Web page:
There are two ways we work for God. One is born of faith in Christ, and the other is born of the need for recognition and acceptance. One way is with the guidance and strength of the Holy Spirit, and the other is with our own strength. The first way surrenders to the righteousness of Christ that is ours. The second way works to prove its own righteousness. The first way is life. The second way is death.
“There is a way that seems right to a man,” Solomon said, “but its end is the way of death” (Proverbs 14:12).
What appears right to our natural minds, is what we think is right. And what we think is carnal. And to be carnally-minded is death (Romans 8:6).
“I am the way, the truth, and the life,” Jesus said. “No one comes to the Father except through Me” (John 14:6).
We don’t work our way to God on our own merit. We come to God on Christ’s merit. He is the way, the truth, and the life. The only way to experience God’s acceptance and approval is by understanding spiritually who we are in Christ. And to be spiritually-minded is life and peace (Romans 8:6).
Yet, don’t we sometimes work for God hoping that He will accept us—hoping for Him to forgive or heal or bless us—not understanding that if we would labor out of the right-standing we already have in Christ, we would experience His life and peace? If we would labor with His power working in us and not our own, wouldn’t we live the truth of the new person He has made us?
“To this end I also labor,” Paul wrote, “striving according to His working which works in me mightily” (Colossians 1:29).
Paul only strived with God’s guidance and power. He shared the Gospel out of His right-standing in Christ. He knew He had nothing to prove to God. Christ had already proved him righteous.
Christ, the hope of glory, has come to live within us (Colossians 1:27). We are new persons in Christ (2 Corinthians 5:17). We have God’s power but we have to surrender our minds—our natural thoughts—our ways—our ideas—our circumstances—our issues—our opinions—everything to the righteousness that is yours in Christ.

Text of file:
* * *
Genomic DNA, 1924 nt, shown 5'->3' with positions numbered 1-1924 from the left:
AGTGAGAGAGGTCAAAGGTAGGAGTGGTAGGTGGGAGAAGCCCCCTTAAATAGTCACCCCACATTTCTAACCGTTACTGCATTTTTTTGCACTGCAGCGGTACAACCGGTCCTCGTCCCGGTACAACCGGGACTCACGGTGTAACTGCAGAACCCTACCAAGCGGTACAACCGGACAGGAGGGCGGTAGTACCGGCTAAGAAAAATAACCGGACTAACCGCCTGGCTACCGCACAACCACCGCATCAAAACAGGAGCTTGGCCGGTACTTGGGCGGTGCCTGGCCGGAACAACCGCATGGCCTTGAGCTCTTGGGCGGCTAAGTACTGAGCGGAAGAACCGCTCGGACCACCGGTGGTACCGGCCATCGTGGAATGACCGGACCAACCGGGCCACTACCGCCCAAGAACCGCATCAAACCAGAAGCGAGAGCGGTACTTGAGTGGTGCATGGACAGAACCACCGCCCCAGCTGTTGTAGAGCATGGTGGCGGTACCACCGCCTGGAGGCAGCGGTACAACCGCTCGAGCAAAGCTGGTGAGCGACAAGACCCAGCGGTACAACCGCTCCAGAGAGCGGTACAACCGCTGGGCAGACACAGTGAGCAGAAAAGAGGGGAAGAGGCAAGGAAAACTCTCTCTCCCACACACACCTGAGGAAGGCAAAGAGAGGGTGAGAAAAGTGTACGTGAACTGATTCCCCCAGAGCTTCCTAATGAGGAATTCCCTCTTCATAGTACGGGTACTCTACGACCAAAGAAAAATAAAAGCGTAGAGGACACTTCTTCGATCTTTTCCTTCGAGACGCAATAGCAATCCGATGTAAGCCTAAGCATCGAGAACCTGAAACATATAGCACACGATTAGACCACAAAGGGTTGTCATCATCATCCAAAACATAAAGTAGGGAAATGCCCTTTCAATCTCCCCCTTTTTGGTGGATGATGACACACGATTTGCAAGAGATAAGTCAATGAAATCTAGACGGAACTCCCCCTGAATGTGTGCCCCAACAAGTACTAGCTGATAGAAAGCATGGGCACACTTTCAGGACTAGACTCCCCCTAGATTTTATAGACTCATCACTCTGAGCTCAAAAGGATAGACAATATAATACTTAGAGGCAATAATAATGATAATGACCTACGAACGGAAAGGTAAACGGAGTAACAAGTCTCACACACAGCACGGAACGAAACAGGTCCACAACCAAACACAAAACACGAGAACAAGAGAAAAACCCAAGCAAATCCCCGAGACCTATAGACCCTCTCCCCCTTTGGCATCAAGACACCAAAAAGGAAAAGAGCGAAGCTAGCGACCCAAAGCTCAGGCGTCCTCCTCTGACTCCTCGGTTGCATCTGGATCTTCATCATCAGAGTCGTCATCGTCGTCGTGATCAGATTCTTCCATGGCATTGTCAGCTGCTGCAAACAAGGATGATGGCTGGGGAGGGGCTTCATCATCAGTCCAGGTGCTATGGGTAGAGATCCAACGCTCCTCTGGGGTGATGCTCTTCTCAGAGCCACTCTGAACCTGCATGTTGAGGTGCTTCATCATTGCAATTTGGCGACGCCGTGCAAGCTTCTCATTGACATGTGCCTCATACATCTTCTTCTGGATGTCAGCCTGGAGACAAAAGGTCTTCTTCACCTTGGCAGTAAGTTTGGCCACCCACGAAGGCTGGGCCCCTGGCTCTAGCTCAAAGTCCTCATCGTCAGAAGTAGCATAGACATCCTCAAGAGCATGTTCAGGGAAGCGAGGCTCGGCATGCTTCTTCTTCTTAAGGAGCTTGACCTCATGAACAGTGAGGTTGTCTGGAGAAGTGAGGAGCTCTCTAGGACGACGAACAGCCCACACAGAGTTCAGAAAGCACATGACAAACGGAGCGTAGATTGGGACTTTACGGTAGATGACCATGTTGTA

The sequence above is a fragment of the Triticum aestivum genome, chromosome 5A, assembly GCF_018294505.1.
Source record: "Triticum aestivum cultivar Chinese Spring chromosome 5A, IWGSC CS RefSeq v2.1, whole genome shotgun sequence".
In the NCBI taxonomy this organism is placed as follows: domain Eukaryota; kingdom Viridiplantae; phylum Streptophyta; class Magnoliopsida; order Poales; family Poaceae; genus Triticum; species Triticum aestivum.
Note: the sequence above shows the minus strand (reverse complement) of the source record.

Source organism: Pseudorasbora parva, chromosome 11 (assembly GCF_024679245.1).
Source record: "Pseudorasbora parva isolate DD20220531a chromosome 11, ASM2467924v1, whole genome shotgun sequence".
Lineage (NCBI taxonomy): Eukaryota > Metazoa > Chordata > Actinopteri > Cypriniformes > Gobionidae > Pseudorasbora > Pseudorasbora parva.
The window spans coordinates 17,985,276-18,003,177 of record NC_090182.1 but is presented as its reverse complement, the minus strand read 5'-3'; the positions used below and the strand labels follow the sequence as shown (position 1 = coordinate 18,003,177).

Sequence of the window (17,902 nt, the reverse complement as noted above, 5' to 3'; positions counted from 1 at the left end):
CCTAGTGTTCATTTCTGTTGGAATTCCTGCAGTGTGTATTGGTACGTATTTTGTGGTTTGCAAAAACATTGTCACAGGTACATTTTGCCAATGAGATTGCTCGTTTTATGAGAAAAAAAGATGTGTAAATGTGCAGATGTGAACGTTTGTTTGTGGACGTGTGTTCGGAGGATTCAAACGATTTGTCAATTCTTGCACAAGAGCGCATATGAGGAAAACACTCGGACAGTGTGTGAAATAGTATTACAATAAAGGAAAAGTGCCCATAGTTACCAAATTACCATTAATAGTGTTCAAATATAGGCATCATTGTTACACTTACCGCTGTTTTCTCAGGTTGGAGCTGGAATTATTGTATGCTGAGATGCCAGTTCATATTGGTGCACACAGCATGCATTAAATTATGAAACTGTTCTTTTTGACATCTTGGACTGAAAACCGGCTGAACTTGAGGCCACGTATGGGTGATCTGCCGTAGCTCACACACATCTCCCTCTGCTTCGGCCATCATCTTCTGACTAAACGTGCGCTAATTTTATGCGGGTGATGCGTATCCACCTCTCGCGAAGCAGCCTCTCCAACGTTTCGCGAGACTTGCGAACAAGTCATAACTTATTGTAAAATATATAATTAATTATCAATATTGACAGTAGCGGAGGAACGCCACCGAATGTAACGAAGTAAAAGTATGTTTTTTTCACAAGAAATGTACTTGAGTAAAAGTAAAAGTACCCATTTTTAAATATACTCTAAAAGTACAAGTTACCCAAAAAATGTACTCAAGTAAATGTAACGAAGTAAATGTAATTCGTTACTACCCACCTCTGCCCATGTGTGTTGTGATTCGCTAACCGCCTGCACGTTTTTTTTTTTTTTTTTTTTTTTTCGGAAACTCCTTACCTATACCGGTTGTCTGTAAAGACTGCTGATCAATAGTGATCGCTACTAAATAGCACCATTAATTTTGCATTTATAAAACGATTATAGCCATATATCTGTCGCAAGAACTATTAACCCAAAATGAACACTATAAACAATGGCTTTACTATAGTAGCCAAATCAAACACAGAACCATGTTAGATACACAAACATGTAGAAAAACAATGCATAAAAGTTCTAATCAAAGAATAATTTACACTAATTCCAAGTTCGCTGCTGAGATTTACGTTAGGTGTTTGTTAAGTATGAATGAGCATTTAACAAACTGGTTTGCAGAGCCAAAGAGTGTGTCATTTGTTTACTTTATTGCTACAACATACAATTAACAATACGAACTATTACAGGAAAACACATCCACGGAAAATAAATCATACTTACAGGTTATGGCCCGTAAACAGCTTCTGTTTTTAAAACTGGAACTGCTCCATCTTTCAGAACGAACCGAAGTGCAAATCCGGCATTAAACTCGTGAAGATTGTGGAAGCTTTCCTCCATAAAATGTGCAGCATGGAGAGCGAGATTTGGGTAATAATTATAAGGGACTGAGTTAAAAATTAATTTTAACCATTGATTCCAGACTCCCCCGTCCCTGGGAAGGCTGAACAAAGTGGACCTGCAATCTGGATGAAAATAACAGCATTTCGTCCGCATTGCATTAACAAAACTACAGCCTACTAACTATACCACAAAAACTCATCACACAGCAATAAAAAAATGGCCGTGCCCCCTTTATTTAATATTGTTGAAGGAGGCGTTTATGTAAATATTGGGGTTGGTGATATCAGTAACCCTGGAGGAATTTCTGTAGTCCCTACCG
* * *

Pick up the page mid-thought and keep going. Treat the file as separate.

“But when the kindness and the love of God our Savior toward man appeared, not by works of righteousness which we have done, but according to His mercy He saved us, through the washing of regeneration and renewing of the Holy Spirit, whom He poured out on us abundantly through Jesus Christ our Savior” (Titus 3:4-6).
It is Christ’s righteousness that saved us and His righteousness that works in us—not our own. The Holy Spirit draws and empowers us to work for Christ. We surrender to the righteousness that is ours in Him. We surrender to live the righteousness He has given us. Any work born of the need for acceptance and approval has no power. We are called to work for Christ, but works born of our need instead of faith in Christ have no life (James 2:17). The problem arises in the motivation for our work. Is our work born of the incorruptible seed of the Word that has taken root in our heart or born of our own corruptible need to prove ourselves?
Never work to prove yourself worthy to God. When you know your worth in Christ, you have no need to prove yourself by the work you do for Him. Work out and conform to your salvation by being renewed by God’s truth (Romans 12:1-2). Allow the incorruptible seed of God’s truth to take root and grow in your heart (1 Peter 1:23). Then you can labor out of the righteousness Christ has earned for you. Working without faith is death. Working out of the faith that is yours in Christ is life (James 2:20-22).
“Now to Him who is able to do exceedingly abundantly above all that we ask or think, according to the power that works in us” (Ephesians 3:20).
It is God’s power that energizes us (Colossians 1:29). It is His work in and through us that brings life to our “yes.”
“May the God of peace who brought up our Lord Jesus from the dead, that great Shepherd of the sheep, through the blood of the everlasting covenant, make you complete in every good work to do His will, working in you what is well pleasing in His sight, through Jesus Christ, to whom be glory forever and ever. Amen” (Hebrews 13:20-21).
© 2022 Lynn Lacher